You Can’t Out “Ikea” Ikea

As the brand new massive blue Ikea store was being built, many people spoke the Swedish retail giant with excitement.  As a furniture retailer, I was concerned.  My impression was that the furniture there was cheap, but stylish.  I thought it was the Walmart of furniture.

It had been open for several months before I finally made the time to check it out.  My wife and I decided that going on a snowy day at opening was our best opportunity to beat the crowds.  Even in those conditions the place was packed.

As I walked in, I could tell that my impressions of Ikea were incorrect.  There was no comparing it to Walmart and no comparing it to any retailer in our area.  It was clear that they put a lot of thought into every detail of the store.  There was sharp digital signage welcoming us to the store and a very nice looking babysitting area directly in front of the entrance.  The carts were designed with the RTA flat packed products in mind and had a fold down seat for young children to ride.  In addition, all 4 wheels on the cart turned allowing maneuvers in tighter spaces.

The elevator that took us to the top floor was larger than most commercial freight elevators.  It opened directly to the cafeteria where my family bought breakfast for three for under 5 dollars.  There was also a children’s area in the cafeteria that allowed parents to eat in peace.   The first thing on the second floor was children’s toys and furniture, a 5 dollar stuffed animal kept our 2 year old busy for the hour and a half we spent inside.  This was a welcome juxtaposition from the previous night I had spent chasing him around a furniture retailer while my wife looked at sofas.

The layout was done mostly in vignettes to give buyers an idea of how the furniture would look in a completed room.  The showroom was clean and uncluttered and the furniture was well designed.  As a furniture professional, it was clear that much of the furniture had cardboard backing and wouldn’t survive a move.  As a consumer, it was hard not to get excited.  I might have seen two or three Ikea employees the whole time I was there, yet my experience as a customer was good.

The trip motivated me to step up my game as retailer.  We have been talking about putting in a play area for kids for the last year to make the trip to our store fun for kids and less stressful for parents.  Doing a better job of setting up separate vignettes so clients can get a better idea of how the furniture will look in their offices and making sure we are offering a great experience and spectacular level of service to our clients.

However, it is clear to me that no one is going to out “Ikea” Ikea.  In terms of low prices, cool Scandanavian designs and the best selection of single use furniture, they are it.  If I were located within 20 miles and selling cheap home furniture for dorm rooms and guest rooms, I would close my doors today.  However, I believe Ikea is lacking in 3 major areas.  These areas are where the successful companies will differentiate and continue to thrive.

The first and most significant difference maker, is personalized service.  The ability to: help clients determine the best fit for their room, their budget and their style, arrange for delivery and installation and making sure the client has a specific person to call if there is an issue, is a big deal to a lot of consumers.  This personal service also saves time in that a furniture expert can lead the client to the area and piece of furniture that the client suits the client’s needs, rather than spending 2 hours on a scavenger hunt for the right end table.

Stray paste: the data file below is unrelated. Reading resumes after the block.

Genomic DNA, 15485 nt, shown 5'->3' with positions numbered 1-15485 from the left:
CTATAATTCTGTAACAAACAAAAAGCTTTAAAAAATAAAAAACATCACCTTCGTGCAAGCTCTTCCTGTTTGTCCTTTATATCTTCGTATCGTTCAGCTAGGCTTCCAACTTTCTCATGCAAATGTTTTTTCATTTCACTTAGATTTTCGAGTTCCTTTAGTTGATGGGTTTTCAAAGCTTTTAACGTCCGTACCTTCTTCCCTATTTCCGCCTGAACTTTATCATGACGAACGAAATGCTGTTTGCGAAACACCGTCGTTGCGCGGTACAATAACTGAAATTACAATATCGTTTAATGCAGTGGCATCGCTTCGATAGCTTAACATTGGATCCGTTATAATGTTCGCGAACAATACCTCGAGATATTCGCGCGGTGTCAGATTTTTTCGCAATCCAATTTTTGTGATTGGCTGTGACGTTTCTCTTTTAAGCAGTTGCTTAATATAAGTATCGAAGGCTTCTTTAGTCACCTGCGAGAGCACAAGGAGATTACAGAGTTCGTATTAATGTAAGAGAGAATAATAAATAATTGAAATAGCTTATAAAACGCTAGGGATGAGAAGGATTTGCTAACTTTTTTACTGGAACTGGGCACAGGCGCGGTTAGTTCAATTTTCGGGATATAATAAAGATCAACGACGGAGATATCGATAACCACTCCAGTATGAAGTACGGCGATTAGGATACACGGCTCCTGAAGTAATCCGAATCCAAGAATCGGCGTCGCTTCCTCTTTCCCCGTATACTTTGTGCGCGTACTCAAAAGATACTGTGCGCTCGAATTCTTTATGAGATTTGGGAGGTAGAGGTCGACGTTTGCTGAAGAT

The second is the customization of the furniture for the client.  Giving clients the ability to pick the finish and upholstery of their furniture is part of the personal touch. Many clients really want to make their space their own and not design around the limited pieces that are available in cheaper lines.

The last difference maker is quality.  Selling a product that is meant to last past a single use, allows you to reframe the conversation to be about the true cost of ownership over the lifetime of the product.  If the Ikea product lasts half as long or less and requires time and energy to assemble and to dispose of, there is a real case to be made that many pieces of Ikea furniture are truly more expensive over time.  This also leads into the conversation about sustainability and environmental impact.

My feeling is that if you are selling on price, you will always lose in the end.  If it is small business selling on price that death will probably come sooner rather than later.  If not Ikea or Wallmart, Amazon is much better at being the low price leader.  Small business needs to focus on adding value to the purchase and filling spaces that are left open by their larger competitors.  As a furniture vendor, I am going to lose business to Ikea.  We have chosen to focus our efforts on consumers that appreciate the value that we add, understand how we make their lives better, and are willing to pay for our services.  Ikea helped us focus on our core business and because of that our little furniture store have over doubled in revenue since late 2015 when Ikea first opened their doors.

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